A politician specializing in trade law, Elizabeth Warren (b. 1949) is known for her opposition to the abuses of global finance. In 2017, you chose to award him the Nob'Elles prize for economics.
Top Debater in Oklahoma
The fourth child of Pauline Reed and Donald Jones Herring, Elizabeth Ann Herring was born on June 22, 1949, in Oklahoma City, into a middle-class family. When she was twelve, her father suffered a heart attack, which led to the loss of his job and caused heavy medical expenses. The family's financial situation deteriorated considerably and Elizabeth began working as a waitress at the age of 13.
At the same time, Elizabeth continued her studies and quickly distinguished herself within the debate team of the Northwest Classen High School . She won the title of "Best Oklahoma High School Debater" in a state-level competition. Dreaming of teaching, she studied at George Washington University but left to marry her boyfriend, Jim Warren.
The couple moved to Houston where Elizabeth resumed studies, then to New Jersey where she obtained a doctorate in law, passed the bar exam and became a lawyer. She works from home first. After having two children, Elizabeth and Jim divorced in 1978; two years later, Elizabeth will marry Bruce Mann but will keep the name of her ex-husband.
Elizabeth Warren gets a job teaching law at the University of Houston and quickly becomes dean and then full professor. She will also teach at the University of Texas at Austin, the University of Michigan, the University of Pennsylvania and Harvard Law School. At the same time, Elizabeth conducts research in the field of bankruptcy law and banking laws, by analyzing court records and interviewing players in the judicial system. She publishes numerous works and is known for her expertise in commercial law.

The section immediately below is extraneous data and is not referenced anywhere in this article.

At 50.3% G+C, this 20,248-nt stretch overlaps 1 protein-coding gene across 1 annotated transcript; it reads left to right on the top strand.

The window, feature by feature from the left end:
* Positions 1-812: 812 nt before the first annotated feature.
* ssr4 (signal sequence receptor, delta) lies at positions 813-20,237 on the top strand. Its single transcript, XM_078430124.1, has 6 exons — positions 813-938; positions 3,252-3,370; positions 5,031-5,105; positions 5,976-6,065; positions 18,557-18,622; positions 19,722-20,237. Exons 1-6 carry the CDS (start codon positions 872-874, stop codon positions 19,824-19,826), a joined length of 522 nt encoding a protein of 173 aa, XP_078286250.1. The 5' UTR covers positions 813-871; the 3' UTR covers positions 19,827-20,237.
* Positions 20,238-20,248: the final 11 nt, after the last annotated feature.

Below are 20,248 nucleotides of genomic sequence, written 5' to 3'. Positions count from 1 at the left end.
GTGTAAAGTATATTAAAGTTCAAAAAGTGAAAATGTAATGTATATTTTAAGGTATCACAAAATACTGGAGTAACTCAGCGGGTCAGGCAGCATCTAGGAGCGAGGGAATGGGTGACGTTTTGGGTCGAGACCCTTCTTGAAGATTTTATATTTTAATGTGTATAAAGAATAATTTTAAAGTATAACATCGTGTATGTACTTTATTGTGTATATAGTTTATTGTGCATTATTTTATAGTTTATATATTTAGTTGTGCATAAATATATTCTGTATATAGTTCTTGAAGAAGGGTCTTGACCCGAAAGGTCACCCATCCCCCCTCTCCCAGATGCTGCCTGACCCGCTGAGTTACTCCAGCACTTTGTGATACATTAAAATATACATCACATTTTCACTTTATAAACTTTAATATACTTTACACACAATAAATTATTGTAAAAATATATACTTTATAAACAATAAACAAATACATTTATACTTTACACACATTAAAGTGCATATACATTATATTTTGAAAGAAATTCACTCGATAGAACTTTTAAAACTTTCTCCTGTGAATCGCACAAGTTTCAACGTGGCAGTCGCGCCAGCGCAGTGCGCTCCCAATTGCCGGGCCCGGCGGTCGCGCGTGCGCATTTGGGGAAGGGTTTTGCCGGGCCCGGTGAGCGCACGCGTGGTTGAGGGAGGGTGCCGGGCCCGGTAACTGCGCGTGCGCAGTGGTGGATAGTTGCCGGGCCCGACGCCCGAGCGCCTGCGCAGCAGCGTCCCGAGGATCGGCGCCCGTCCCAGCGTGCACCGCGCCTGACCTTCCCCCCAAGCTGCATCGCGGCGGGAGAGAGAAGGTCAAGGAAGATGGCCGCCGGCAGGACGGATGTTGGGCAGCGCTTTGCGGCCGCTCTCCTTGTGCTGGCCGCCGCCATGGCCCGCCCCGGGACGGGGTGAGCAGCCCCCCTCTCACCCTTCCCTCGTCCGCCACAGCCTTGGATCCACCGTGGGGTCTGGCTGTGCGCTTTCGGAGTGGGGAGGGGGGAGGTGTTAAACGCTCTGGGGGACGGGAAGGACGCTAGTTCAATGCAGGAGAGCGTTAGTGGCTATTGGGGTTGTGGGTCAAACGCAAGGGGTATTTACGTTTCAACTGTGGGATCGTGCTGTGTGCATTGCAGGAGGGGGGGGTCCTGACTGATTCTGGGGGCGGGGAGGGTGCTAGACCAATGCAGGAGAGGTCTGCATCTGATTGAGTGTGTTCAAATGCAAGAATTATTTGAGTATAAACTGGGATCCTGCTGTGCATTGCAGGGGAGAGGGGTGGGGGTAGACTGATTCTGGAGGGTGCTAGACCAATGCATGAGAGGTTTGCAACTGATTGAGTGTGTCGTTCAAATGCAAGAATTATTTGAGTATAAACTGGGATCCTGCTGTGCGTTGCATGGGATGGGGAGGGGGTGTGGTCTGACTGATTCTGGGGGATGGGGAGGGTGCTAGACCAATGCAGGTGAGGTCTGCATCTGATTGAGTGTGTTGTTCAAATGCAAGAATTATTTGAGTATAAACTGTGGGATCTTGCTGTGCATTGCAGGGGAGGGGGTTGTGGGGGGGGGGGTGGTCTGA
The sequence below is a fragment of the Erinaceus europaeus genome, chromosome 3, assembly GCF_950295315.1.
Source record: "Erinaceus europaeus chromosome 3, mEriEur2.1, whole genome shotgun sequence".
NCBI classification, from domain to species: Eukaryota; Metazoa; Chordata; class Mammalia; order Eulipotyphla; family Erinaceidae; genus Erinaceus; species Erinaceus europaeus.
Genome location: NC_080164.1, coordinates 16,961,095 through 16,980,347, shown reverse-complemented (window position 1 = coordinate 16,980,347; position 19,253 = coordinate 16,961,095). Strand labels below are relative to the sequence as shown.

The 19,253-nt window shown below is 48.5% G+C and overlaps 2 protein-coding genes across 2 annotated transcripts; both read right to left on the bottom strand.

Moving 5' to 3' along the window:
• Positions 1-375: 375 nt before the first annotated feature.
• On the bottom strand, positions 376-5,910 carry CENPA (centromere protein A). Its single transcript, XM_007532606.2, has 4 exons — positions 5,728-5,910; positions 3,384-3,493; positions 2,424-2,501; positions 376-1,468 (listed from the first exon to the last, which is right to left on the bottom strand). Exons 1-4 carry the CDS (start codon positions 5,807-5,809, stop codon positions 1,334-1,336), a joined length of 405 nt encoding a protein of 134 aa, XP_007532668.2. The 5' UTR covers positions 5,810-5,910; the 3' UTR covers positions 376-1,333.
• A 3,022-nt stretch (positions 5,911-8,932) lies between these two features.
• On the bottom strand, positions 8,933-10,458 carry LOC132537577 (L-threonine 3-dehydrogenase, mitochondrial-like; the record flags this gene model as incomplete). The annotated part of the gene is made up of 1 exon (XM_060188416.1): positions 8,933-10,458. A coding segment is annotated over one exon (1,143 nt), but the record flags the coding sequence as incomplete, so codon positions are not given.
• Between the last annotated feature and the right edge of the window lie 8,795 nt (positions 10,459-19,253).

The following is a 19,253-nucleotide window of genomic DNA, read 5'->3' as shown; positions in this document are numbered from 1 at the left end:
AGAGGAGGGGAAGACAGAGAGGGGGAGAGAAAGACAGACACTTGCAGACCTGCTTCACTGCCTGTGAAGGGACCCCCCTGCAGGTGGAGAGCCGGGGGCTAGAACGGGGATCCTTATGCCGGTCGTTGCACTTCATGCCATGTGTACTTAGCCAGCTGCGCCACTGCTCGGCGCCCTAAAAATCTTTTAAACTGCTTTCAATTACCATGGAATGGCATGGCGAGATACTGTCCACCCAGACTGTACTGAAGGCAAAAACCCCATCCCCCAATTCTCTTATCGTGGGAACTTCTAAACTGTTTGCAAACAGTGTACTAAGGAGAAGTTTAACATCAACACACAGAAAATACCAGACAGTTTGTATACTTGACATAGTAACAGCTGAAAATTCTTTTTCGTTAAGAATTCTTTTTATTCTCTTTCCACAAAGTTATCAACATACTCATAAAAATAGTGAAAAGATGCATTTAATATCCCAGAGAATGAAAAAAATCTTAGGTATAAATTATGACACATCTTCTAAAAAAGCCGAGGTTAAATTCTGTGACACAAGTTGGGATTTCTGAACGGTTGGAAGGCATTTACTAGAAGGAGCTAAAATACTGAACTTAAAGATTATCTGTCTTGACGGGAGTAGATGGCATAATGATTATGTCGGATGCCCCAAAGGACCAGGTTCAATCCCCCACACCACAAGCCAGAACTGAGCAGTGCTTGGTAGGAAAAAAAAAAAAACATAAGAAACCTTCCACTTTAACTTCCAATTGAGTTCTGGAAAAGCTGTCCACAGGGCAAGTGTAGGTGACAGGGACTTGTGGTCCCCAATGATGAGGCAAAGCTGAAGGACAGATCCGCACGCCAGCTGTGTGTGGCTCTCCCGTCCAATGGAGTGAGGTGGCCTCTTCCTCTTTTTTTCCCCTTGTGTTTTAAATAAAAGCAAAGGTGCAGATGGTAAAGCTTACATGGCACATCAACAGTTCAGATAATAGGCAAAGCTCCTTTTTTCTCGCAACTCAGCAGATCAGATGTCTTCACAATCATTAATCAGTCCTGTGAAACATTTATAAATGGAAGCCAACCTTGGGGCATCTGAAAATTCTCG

In 1995, Elizabeth Warren was appointed to assist the National Bankruptcy Commission. For several years, she worked to fight a bill aimed at restricting the right of citizens to declare bankruptcy, but was unable to hinder it. Member of the Federal Deposit Insurance Corporation , aimed at insuring retail deposits, it is also a member of the National Bankruptcy Conference.
In 2008, following the financial crisis, Elizabeth was appointed to the congressional oversight panel on the implementation of the Paulson plan to deal with the situation. A supporter of market regulation and the protection of individuals, in 2011 she obtained the creation of the American Consumer Protection Office, an independent agency responsible for protecting financial consumers. Her candidacy for the post of director arousing the opposition of the Republicans, Elizabeth is named assistant to the president.
Massachusetts' first female senator
In 2011, Elizabeth Warren was elected candidate for the Democratic Party in the Senate in Massachusetts. During her campaign, she attacks the financial system and Wall Street CEOs who “broke our economy and destroyed millions of jobs” . She stands out for a speech where she defends the taxation of large fortunes by emphasizing the impossibility of becoming rich alone:
“There is nobody in this country who got rich on his own. Nobody. … You moved your goods to market on the roads the rest of us paid for; you hired workers the rest of us paid to educate; you were safe in your factory because of police forces and fire forces that the rest of us paid for. »
(No one in this country got rich alone. No one. (…) You move your products through roads we paid for; you hire workers we paid to educate; you are safe in your factory thanks to the police and firefighters that we pay).
Despite strong opposition in the business community, Elizabeth became the first woman senator from Massachusetts in November 2012.
Against financial impunity
A month later, Elizabeth Warren joined the Senate Banking Committee, in charge of several banking sector regulatory measures. She immediately stood out for her firmness towards fraudulent financial practices, regularly denouncing the legal impunity enjoyed by the big banks. She speaks out in particular against the financial compensation accepted by the Department of Justice rather than going to trial.
During her term as senator, Elizabeth multiplied initiatives to strive to protect American citizens from the risks of the financial system, and to fight against abuses and fraudulent practices.
Elizabeth Warren receives numerous awards. Named "Bostonian of the Year" by The Boston Globe in 2009, she was included in the 100 most influential personalities of the Time 100 in 2009, 2010 and 2015.